But how were they to know? The leading Democrats endorsed her. They trusted the Democratic leadership. We know how that turned out in the presidential election. It worked out the same way in District 5. That’s where Our Revolution needs to start.


Nancy Pelosi = Bob Michel? Maybe... But The House Dems Have No Newt To Save Them


Robert Michel (R-IL) was in Congress for 38 years, starting when I was a pre-teen. And he was After serving as Minority Whip for half a dozen years, he became Minority Leader in 1981 and was finally ousted in 1995, completely changing the fortunes of the utterly pathetic House Republicans. Before Congress, Michel had served as an infantryman during World War II, earning two Bronze Stars, a Purple Heart and 4 battle stars. But getting rid of Michel, a decent, old school Peoria gentleman, breathed new life into the GOP. For the entire 38 years he served in Congress-- employing the same failed strategies and tactics over and over and over-- the GOP was never the majority party. That changed-- and in a really big way-- as soon as they, painfully, put Michel out to pasture. I say "painfully," because he came under withering attack from his own party's far right, led by... a slick hustler: Newt Gingrich. By the early 90s Gingrich and other Republican extremists, tired of being irrelevant started attacking Michel as a weak and ineffective compromiser who just wanted to get along with the Democrats, play golf with them and never fight hard for Republican ideals.

Gingrich was seen as a "bomb-thrower" but more and more House Republicans were rallying to his standard and Michel decided to not seek reelection in the 1994 midterms, ceding party leadership to Gingrich and his aggressive right-wing agenda. That year the Republicans swept into power, winning 54 Democratic seats and taking over the House for the first time since 1952, even defeating House Speaker Tom Foley as well as several senior committee chairmen. Gingrich became Speaker and the GOP remained in power until the Democrats stumbled into a very short-lived majority in 2006.

Since 2010 Pelosi-Michel comparisons have been something Democrats whisper about. almost all the overt criticism of her leadership comes from the right, from the Republican wing of the Democratic Party (the Blue Dogs and New Dems, who hate her for her progressive instincts however faded). Tim Ryan, obviously, was no Newt Gingrich. In fact, the spineless House Democrats don't have anyone willing to stand up to Pelosi except much worse alternatives (again, Blue Dogs and New Dems), who want to move the party in far worse directions than Pelosi has steered it. Younger leaders who she's taken under her wing to groom for party leadership-- particularly Chris Van Hollen and Xavier Becerra-- have grown tired of waiting for her to move on. It was like being a prince of England under Elizabeth II. Last year Van Hollen said "screw it" and ran for an open Senate seat and last month Becerra took an appointment as California Attorney General, widely seen as a stature-raising stepping stone for the Feinstein Senate seat.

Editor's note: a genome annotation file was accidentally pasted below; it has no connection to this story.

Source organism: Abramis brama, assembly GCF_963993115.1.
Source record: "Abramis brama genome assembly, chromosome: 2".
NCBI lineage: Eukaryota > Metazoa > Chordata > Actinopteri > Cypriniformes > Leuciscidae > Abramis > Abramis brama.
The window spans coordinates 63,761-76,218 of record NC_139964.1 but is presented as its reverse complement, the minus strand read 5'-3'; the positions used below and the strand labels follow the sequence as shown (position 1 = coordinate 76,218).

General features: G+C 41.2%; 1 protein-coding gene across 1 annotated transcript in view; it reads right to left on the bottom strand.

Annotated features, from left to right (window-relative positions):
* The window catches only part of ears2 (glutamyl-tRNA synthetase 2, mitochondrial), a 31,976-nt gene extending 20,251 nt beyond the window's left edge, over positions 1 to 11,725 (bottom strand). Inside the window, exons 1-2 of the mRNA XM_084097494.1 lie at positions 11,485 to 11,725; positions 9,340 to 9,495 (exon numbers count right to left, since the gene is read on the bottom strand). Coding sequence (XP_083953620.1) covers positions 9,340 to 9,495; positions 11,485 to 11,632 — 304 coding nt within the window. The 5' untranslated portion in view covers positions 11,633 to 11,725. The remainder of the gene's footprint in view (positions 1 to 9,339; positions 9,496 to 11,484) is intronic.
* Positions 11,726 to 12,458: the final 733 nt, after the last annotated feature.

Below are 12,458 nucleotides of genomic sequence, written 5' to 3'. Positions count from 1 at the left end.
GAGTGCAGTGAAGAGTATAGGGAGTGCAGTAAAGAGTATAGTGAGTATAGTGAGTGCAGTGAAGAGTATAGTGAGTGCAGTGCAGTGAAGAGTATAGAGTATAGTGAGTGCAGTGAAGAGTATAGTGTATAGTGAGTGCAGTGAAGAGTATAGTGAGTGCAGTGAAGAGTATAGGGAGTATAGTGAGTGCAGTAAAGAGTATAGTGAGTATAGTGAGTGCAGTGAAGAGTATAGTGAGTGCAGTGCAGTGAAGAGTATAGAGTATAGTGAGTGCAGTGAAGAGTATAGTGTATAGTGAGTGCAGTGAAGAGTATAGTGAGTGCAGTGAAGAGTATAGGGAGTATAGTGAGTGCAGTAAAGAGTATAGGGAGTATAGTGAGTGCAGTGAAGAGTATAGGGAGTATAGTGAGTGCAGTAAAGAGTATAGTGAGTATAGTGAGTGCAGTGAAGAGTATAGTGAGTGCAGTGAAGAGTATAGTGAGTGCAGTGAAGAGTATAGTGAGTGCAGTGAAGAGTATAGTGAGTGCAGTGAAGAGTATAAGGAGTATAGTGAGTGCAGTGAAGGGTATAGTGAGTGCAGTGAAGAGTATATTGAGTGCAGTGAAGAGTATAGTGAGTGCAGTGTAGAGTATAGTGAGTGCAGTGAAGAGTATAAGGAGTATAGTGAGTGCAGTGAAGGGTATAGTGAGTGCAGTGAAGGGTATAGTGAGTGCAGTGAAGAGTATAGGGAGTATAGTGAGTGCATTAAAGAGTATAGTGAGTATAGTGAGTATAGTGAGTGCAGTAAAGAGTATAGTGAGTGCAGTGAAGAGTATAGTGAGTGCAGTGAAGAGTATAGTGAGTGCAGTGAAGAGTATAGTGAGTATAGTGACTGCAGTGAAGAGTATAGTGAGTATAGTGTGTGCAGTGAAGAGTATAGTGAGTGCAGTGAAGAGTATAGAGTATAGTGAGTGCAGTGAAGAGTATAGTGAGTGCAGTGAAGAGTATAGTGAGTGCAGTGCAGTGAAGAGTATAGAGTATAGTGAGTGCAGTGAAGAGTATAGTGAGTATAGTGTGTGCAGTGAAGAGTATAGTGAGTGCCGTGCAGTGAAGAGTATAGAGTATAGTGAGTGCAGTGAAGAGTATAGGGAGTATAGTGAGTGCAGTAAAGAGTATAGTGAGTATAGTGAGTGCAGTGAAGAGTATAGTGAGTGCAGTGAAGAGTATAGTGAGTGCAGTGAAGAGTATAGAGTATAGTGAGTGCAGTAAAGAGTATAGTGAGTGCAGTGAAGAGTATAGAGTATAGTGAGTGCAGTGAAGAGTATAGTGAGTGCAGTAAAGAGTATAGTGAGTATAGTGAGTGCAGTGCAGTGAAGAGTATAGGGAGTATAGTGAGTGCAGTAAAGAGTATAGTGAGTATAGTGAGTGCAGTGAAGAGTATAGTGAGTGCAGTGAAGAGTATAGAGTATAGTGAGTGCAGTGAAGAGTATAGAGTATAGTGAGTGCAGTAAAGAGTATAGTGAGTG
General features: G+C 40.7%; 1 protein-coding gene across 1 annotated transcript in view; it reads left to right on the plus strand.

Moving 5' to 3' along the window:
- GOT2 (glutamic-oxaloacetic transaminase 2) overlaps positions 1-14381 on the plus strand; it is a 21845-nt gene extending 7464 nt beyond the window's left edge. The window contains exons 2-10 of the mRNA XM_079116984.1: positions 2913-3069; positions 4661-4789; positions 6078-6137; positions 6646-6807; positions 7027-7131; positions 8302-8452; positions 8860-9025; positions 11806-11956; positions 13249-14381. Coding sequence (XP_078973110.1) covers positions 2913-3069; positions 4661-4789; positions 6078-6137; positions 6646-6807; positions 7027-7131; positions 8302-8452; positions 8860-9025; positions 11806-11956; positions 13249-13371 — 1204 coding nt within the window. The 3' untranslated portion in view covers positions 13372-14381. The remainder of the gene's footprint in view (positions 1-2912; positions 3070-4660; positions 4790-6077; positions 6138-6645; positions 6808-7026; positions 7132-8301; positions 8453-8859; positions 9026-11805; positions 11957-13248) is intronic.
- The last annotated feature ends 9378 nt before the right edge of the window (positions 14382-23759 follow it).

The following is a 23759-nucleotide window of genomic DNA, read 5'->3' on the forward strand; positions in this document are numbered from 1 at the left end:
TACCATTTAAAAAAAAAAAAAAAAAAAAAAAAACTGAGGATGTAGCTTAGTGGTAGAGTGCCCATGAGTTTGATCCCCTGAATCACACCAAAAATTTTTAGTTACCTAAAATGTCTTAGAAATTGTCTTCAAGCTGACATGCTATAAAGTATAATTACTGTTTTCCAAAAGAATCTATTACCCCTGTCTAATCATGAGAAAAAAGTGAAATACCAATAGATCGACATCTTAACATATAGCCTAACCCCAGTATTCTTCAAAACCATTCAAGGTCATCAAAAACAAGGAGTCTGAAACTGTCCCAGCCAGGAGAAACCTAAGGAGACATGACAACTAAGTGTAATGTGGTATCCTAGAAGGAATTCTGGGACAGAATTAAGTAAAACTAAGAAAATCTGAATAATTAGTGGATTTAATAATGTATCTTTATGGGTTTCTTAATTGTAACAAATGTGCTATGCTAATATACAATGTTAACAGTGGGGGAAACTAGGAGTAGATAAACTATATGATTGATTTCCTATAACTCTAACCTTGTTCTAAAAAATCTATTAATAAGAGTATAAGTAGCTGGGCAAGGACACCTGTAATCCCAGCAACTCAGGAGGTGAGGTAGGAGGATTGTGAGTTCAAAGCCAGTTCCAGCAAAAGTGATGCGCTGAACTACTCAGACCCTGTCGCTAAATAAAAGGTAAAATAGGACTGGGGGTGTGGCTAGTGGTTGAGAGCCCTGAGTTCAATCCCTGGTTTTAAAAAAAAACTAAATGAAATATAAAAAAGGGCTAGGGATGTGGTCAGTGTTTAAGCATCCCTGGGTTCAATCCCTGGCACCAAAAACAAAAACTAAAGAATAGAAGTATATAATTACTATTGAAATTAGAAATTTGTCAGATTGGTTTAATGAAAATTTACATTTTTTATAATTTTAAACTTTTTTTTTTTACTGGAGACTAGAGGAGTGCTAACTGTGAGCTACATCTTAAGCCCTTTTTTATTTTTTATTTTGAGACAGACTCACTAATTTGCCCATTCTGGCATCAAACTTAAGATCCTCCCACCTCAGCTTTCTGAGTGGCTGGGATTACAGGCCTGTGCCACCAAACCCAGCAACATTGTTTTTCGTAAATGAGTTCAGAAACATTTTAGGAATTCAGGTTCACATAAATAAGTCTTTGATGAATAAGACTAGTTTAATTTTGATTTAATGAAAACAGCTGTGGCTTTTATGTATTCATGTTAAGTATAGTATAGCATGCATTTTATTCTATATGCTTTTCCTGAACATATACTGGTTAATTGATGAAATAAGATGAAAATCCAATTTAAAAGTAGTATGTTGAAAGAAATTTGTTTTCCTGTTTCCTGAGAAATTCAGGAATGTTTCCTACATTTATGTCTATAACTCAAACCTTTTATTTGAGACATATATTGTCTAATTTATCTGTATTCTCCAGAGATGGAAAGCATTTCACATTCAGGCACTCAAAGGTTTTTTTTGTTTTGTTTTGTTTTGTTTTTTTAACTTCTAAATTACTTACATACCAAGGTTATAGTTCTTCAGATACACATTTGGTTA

Now the House Democrats have only the dimmest of possible prospects for the post-Pelosi/Hoyer era: corrupt garbage conservatives like New Dem chief Joe Crowley and Congress' most universally hated-Democrat: Debbie Wasserman Schultz. Hoyer has been training two rot-gut right-wing Blue Dogs for leadership positions: Kyrsten Sinema, who has the worst voting record of any Democrat returning to Congress next year, and Illinois reactionary and Rahm Emanuel protégée Cheri Bustos.

Pelosi has the 25th ProgressivePunch lifetime crucial vote score (93.80). Among the two dozen Democrats with better voting records, almost all of them all also extremely old-- many tired and jaded-- and some of the younger ones not showing any real leadership abilities and inclinations. Mark Pocan from Madison may be the one bright exception, although it's reasonable to root for Judy Chu (CA) and Karen Bass (CA) to step on the gas a little as well. Another hope for future-- and not distant-- leadership is Ted Lieu. Like Pocan, Chu and Bass, Lieu is no bomb-thrower of a Gingrich variety and I don't see him ever leading a much-needed revolt against a worn-out Pelosi. Yesterday's New York Times included a somewhat fatuous piece, The Next Class of California Political Leaders and the only member of Congress they included was Lieu. They pointed out that one of the most alarming factors facing the Democrats today is that their leaders are all relics, although they politely called it "a paucity of younger Democrats" but claim California is a bright spot where there is "a generational renewal" as "Gov. Jerry Brown, 78; Senator Barbara Boxer, 76; Senator Dianne Feinstein, 83; and Nancy Pelosi, the house minority leader, who is 76 approach the end of their public careers."
This new class of Democratic leaders seems likely to reshape the political face of California for a generation. But for national Democrats, they also represent a potential talent pool of leaders who can help pull the party out of the worst crisis it has faced since 2005, the last time the Republicans controlled the White House and both houses of Congress. California also stands ready to become a laboratory for Democratic policy that, it seems fair to say, will have little chance for enactment in Washington, at least for the next two years.

There may be no more Democratic state than California in this new Trump era. This election delivered the party two-thirds control of both houses of the Legislature, in addition to control of all statewide elected officials. And Democrats here stand in stark contrast in terms of ideology and demographics to Mr. Trump and his followers.